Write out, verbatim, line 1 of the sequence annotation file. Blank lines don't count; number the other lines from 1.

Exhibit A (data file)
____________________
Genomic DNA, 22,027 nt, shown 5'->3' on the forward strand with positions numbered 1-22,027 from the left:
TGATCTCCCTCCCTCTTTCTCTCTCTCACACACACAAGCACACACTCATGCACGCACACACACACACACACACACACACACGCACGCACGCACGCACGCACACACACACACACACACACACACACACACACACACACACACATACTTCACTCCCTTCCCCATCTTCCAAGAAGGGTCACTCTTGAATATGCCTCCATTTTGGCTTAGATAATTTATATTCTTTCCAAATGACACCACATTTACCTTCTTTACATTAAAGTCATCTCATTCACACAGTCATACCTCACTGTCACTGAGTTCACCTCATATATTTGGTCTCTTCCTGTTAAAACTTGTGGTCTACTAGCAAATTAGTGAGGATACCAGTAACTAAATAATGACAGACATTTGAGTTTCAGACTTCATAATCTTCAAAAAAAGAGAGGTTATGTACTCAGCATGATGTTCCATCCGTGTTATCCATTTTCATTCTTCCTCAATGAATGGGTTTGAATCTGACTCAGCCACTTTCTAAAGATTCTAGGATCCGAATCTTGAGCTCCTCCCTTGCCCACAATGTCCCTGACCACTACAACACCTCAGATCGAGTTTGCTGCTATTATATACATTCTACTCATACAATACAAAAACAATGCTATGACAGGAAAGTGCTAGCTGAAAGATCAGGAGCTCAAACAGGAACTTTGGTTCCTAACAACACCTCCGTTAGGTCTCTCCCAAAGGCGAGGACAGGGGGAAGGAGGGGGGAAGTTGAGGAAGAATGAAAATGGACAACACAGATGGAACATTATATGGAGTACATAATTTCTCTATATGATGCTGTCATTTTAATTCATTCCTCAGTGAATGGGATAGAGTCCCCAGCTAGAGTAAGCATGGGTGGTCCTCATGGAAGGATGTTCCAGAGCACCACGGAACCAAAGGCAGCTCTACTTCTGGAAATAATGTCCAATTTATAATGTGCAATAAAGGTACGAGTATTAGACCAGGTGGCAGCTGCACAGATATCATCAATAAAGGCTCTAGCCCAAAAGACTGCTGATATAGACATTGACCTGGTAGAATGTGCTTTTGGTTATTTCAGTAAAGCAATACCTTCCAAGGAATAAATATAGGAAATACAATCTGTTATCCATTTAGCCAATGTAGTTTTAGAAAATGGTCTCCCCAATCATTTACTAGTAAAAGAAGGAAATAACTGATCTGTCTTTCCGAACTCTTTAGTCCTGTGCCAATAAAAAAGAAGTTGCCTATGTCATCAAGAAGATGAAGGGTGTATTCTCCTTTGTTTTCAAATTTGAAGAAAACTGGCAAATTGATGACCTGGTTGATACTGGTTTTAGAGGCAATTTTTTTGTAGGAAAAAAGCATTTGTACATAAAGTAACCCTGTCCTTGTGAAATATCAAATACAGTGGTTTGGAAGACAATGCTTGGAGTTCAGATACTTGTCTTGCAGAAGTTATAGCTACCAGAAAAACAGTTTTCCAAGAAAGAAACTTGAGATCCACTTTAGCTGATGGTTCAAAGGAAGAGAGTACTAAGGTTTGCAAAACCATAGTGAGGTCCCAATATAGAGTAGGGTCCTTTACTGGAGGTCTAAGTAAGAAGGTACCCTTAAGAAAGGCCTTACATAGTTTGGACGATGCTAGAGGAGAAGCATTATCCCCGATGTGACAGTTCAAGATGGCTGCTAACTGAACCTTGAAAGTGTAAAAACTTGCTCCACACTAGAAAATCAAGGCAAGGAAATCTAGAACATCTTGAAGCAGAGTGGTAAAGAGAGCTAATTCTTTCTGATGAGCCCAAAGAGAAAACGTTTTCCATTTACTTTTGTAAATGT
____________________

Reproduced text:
Genomic DNA, 22,027 nt, shown 5'->3' on the forward strand with positions numbered 1-22,027 from the left: